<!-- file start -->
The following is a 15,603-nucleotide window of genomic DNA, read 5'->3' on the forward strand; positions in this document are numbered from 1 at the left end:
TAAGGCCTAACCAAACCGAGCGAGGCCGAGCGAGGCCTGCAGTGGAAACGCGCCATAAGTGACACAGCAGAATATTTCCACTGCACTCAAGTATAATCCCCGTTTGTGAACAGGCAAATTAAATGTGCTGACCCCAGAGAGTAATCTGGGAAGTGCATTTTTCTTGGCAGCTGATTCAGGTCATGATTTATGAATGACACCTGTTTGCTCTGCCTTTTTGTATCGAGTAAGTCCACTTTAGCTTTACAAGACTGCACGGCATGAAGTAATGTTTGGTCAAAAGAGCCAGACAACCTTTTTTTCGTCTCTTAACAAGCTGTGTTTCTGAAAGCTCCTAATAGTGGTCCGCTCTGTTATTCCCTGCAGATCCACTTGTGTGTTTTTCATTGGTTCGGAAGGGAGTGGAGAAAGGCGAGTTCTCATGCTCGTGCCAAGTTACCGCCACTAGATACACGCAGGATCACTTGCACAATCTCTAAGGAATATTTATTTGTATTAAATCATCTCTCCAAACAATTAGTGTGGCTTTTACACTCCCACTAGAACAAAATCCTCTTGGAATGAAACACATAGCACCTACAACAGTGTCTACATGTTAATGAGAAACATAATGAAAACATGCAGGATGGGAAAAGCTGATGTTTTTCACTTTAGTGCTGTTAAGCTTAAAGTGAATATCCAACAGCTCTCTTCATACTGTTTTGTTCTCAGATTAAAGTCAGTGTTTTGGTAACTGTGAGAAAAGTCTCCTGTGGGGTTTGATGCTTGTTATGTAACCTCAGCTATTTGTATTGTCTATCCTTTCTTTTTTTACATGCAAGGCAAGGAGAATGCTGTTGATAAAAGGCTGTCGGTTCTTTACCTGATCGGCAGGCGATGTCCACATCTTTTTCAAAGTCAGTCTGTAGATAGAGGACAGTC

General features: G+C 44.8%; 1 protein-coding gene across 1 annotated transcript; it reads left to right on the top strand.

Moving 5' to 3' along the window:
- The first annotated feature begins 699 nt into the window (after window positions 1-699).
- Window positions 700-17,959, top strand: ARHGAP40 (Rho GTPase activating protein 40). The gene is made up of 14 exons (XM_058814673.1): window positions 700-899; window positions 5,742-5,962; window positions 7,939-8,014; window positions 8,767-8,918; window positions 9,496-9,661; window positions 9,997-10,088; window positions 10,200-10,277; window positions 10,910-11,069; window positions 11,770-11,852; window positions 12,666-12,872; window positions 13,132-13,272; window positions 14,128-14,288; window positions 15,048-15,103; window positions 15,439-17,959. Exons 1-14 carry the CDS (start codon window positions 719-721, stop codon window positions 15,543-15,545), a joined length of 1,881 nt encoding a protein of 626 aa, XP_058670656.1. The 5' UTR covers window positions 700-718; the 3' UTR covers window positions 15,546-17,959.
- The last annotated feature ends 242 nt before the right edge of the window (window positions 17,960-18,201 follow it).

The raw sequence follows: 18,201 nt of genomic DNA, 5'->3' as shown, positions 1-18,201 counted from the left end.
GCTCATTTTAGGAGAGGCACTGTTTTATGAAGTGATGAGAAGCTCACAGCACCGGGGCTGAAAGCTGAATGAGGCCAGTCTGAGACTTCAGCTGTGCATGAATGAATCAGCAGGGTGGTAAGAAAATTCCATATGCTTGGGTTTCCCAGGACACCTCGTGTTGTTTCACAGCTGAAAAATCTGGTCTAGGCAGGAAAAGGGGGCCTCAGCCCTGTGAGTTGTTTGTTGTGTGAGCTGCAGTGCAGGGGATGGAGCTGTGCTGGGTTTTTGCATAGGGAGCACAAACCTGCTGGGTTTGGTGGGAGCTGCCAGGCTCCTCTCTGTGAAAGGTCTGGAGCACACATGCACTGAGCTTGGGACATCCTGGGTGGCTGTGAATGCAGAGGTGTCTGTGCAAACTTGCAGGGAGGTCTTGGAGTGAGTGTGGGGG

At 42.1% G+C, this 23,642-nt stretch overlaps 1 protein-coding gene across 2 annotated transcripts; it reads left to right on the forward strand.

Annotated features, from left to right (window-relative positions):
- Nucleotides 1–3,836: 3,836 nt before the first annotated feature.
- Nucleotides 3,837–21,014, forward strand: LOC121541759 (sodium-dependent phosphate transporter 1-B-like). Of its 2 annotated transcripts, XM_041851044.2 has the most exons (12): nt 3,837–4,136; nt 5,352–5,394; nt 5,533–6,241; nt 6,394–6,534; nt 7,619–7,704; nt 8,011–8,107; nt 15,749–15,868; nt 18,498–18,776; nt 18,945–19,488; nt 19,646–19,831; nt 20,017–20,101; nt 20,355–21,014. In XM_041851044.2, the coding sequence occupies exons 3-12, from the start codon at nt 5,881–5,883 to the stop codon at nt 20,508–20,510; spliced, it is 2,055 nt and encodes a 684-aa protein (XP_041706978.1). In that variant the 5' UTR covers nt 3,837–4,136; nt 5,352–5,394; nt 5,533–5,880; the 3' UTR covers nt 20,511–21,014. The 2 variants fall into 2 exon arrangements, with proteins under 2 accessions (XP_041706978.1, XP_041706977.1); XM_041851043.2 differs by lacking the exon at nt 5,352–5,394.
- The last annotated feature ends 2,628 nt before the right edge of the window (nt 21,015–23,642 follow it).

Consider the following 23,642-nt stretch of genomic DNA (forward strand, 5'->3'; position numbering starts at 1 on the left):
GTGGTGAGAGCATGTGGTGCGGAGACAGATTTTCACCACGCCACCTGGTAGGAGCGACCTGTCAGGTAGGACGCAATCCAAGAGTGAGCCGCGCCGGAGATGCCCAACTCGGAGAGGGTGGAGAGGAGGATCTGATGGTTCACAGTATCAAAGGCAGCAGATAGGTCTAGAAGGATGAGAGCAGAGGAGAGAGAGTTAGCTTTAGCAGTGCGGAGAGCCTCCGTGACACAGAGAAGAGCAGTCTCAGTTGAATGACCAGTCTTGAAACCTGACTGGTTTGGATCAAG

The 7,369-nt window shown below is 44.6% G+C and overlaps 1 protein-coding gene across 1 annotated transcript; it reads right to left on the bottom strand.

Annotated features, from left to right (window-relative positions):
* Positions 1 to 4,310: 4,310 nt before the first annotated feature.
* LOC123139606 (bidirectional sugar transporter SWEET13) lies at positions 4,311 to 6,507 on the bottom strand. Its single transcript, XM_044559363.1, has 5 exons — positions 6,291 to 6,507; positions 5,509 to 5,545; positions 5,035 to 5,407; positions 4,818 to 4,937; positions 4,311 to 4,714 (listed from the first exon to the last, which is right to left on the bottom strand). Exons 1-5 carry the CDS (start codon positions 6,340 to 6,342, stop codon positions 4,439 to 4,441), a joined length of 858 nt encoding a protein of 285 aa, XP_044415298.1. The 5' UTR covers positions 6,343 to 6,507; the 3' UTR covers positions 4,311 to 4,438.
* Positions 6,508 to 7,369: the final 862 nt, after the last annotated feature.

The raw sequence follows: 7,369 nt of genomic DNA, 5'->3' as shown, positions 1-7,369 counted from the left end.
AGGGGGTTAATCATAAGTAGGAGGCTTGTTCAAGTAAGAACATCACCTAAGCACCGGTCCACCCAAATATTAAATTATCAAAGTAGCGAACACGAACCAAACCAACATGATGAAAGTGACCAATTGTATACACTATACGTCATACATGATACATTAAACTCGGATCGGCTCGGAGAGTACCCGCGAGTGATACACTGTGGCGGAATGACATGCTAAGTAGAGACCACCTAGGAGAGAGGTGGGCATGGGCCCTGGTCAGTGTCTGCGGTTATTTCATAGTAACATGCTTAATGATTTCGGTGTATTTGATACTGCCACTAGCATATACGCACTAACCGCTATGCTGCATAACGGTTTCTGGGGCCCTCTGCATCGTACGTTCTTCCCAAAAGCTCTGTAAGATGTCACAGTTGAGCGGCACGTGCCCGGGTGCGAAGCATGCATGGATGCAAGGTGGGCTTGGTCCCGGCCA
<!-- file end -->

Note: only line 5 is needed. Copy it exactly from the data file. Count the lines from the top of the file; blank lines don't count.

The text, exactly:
- The first annotated feature begins 699 nt into the window (after window positions 1-699).